1895 - 1900

The Grand Palais, the birth of a monument

Rmn-Grand Palais

Built for the Universal Exhibition of 1900, the Grand Palais has reflected the historical, economic and cultural evolutions in France ever since.

The Grand Palais
Located along the Champs-Élysées, the Grand Palais was designed to demonstrate France's artistic and technical prowess. Since 1901, it has also played host to many prestigious events: motor shows, air shows, interior design exhibitions, equestrian events, major art exhibitions and more. Since opening, each of these events has attracted thousands of visitors, making the Grand Palais one of the key cultural locations in Paris
The turn of the century
The plan to host the 1900 Universal Exhibition in Paris was set out by French President Sadi Carnot in 1892.
A new vision for the area
This was an opportunity to learn the lessons of the previous Paris Universal Exhibition in 1889, which was marked by difficulties crossing between the banks of the Seine and a lack of any prestigious exhibition space.
Creation of a new district
The Exhibition would cover both banks of the Seine, from the Champs-de-Mars and the Trocadéro to Châtelet and the Parc de Vincennes. A decision was made to create a new district opposite the Invalides. A competition for suggestions was launched in 1894. This resulted in a project for two palaces, one on each side of an avenue that would lead to the Invalides over a bridge. It was also decided that these buildings would remain in place after the Exhibition.
An architectural contest
Once this plan was selected, a grand architectural contest was announced in the Official Journal of 22 April 1896. It declared that the former Palace of Industry from the Universal Exhibition of 1855 would be knocked down. It was too vast and inconveniently located, obscured the view of the Invalides and prevented the new avenue from being built. From around one hundred proposals submitted, there were twenty that met these requirements.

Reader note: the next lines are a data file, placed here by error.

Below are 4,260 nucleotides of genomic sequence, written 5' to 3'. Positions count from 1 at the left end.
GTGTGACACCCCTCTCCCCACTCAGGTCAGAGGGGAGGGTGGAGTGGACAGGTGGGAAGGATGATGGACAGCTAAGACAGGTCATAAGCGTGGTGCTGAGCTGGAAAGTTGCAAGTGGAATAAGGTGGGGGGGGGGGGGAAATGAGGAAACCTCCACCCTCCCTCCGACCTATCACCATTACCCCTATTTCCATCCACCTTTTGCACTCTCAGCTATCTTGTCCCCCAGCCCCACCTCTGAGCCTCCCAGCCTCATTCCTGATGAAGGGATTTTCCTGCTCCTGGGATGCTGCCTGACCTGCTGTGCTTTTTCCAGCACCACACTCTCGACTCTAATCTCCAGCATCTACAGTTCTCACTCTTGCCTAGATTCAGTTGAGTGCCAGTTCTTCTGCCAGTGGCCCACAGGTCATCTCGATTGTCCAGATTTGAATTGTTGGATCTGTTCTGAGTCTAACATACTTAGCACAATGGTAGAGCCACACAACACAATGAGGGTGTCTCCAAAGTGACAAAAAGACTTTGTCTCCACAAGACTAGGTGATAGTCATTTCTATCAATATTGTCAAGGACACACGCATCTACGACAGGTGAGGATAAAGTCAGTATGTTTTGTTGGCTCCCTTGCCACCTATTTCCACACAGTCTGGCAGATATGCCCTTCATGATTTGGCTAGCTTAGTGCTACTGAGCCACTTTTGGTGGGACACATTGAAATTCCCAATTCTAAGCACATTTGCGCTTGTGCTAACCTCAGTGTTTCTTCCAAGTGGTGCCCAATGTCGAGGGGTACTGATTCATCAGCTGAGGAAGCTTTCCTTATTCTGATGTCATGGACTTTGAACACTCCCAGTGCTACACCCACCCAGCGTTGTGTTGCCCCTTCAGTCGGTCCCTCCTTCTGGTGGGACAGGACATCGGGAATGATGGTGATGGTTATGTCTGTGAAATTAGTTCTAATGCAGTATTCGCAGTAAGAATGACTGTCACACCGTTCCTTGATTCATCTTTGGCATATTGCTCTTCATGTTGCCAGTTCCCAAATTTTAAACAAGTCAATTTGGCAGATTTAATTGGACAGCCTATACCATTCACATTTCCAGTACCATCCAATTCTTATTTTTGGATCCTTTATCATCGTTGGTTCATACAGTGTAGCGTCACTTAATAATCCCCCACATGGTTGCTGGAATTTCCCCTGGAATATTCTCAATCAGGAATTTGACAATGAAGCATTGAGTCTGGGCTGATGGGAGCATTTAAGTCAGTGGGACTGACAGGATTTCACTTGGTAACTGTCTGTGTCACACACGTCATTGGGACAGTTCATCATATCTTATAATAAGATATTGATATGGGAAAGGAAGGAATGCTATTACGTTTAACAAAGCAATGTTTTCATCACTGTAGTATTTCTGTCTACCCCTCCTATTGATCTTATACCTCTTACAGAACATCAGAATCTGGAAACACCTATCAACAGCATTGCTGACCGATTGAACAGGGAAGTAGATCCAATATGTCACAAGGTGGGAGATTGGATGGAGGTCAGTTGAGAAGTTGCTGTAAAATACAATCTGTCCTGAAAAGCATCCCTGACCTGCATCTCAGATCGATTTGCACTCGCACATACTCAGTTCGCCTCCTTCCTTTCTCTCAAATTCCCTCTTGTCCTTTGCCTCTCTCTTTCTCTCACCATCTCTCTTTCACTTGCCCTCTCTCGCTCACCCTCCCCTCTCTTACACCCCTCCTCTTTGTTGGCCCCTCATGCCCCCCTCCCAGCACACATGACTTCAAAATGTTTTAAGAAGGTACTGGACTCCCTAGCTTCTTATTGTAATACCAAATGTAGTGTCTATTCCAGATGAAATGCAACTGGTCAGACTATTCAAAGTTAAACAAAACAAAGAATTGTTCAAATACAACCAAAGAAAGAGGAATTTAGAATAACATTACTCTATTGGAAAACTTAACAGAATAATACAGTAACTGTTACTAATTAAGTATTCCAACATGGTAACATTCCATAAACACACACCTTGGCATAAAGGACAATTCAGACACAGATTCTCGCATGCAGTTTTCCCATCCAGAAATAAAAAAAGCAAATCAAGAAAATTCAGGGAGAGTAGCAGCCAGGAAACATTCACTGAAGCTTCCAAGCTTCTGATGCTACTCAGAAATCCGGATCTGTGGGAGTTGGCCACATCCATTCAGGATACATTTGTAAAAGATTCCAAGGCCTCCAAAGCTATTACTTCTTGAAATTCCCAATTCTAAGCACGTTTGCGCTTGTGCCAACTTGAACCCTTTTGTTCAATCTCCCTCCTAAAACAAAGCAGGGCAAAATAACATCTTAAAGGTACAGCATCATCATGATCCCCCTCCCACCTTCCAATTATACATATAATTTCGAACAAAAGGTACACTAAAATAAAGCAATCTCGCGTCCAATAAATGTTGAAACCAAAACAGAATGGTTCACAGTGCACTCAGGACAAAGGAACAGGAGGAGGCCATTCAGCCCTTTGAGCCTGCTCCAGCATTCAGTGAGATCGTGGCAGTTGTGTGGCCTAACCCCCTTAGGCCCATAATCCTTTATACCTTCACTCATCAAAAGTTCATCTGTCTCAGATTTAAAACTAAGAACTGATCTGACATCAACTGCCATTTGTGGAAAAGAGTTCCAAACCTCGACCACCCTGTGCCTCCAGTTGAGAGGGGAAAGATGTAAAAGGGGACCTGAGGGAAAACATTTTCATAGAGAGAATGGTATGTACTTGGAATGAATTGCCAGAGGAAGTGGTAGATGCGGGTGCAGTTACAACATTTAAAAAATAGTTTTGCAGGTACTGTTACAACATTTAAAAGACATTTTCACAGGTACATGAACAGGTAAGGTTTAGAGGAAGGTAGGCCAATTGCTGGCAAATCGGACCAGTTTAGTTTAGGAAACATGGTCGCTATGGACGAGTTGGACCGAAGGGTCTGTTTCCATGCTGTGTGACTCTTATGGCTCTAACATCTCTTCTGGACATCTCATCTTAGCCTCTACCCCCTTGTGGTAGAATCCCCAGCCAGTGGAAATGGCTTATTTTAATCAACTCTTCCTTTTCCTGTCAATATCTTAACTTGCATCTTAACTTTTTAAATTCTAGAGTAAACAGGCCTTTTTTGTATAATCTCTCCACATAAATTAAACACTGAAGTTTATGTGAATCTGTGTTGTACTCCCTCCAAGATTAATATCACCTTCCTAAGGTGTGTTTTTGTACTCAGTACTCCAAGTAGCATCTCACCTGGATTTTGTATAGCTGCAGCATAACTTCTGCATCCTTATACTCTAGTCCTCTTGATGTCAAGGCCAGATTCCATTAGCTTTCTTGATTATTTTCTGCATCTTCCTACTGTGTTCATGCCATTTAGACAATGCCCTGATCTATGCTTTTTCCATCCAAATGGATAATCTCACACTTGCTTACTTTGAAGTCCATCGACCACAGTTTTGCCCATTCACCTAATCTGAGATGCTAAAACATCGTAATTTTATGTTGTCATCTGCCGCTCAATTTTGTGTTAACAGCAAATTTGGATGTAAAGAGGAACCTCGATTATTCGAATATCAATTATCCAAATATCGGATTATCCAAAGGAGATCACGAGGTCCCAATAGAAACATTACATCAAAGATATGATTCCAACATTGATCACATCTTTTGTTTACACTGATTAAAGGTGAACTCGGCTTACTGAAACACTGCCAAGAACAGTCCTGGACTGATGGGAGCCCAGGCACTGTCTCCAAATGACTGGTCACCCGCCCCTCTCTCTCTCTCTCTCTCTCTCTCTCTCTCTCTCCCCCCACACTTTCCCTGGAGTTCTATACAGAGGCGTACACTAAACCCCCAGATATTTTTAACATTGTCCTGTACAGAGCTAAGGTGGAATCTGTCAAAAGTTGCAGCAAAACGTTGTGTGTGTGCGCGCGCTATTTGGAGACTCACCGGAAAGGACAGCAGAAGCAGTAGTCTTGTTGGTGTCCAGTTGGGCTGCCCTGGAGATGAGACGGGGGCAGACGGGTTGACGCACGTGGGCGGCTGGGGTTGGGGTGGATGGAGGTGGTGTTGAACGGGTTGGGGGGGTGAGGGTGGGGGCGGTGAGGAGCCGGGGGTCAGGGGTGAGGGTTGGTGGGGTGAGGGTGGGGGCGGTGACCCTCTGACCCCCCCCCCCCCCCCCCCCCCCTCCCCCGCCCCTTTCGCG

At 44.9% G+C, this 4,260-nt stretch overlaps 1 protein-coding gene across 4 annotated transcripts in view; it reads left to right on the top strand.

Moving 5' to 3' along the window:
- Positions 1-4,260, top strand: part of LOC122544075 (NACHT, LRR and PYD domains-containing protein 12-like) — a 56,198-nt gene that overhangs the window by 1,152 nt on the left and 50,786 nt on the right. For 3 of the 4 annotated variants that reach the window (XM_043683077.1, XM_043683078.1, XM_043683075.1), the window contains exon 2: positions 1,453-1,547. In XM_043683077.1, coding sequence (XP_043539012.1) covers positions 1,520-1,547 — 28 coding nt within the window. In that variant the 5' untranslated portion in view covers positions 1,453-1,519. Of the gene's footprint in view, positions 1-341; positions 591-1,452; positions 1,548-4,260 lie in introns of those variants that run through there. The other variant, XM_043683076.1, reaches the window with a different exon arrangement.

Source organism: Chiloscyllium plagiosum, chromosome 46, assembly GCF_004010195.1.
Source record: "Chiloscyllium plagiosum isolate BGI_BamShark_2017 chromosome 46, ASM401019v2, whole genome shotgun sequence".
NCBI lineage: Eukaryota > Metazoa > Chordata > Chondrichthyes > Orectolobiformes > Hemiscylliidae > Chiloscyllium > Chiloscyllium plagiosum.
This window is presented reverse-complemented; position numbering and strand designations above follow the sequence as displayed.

These projects reflected the fashions of the era: symmetrical façades, a profusion of decorative sculptures, columns, a central dome, etc.
None of the three proposals was selected.

A shared project
After the final vote, no single project was chosen, although prizes were awarded: Albert Louvet received first prize, with Henri Deglane and René Binet coming second and Albert Thomas third. The competition jury decided that Grand Palais would be a combination of several proposals. The main façade and the nave are the work of Henri Deglane (1855-1931).

Albert Louvet (1860-1936) was allocated the middle section (between the nave and the Palais d'Antin), the staircase and the Salon d’Honneur.

The rear section or Palais d'Antin (now home to the Palais de la Découverte) is the work of Albert Thomas (1847-1907).

Petit Palais architect Charles Girault (1851-1933) was also charged with coordinating the whole project.

The building
The Grand Palais is constructed in the form of an 'H', with an inclined axis on the Palais d'Antin side. The entire building has a basement that houses stables, storage areas and workshops. The interior consists of the nave, the middle section with the Salon d'Honneur upstairs and the Palais d'Antin. The side galleries of the nave and a large number of staircases facilitate movement around the building.

The Universal Exhibition and the creation of the Grand Palais district helped to promote the 3rd Republic as powerful and enterprising.

The new district was dedicated to the Franco-Russian alliance. The bridge was named after Tsar Alexander III. The first stone was laid in 1896 with Tsar Nicolas II in attendance.

After the Universal Exhibition, the Grand Palais would remain the property of the State.

The Petit Palais was offered to the capital and would become the municipal museum of Paris in 1903.

Parisians and visitors to the Exhibition would soon come to admire this incredible sight, stretching over one kilometre to the Invalides.

Credits: Story

We would like to thank all the people who have contributed to the construction of this journey through the Grand Palais and those who have given us valuable time and information as well as permission to reproduce their documentation.

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The story featured may in some cases have been created by an independent third party and may not always represent the views of the institutions (listed below) who have supplied the content.
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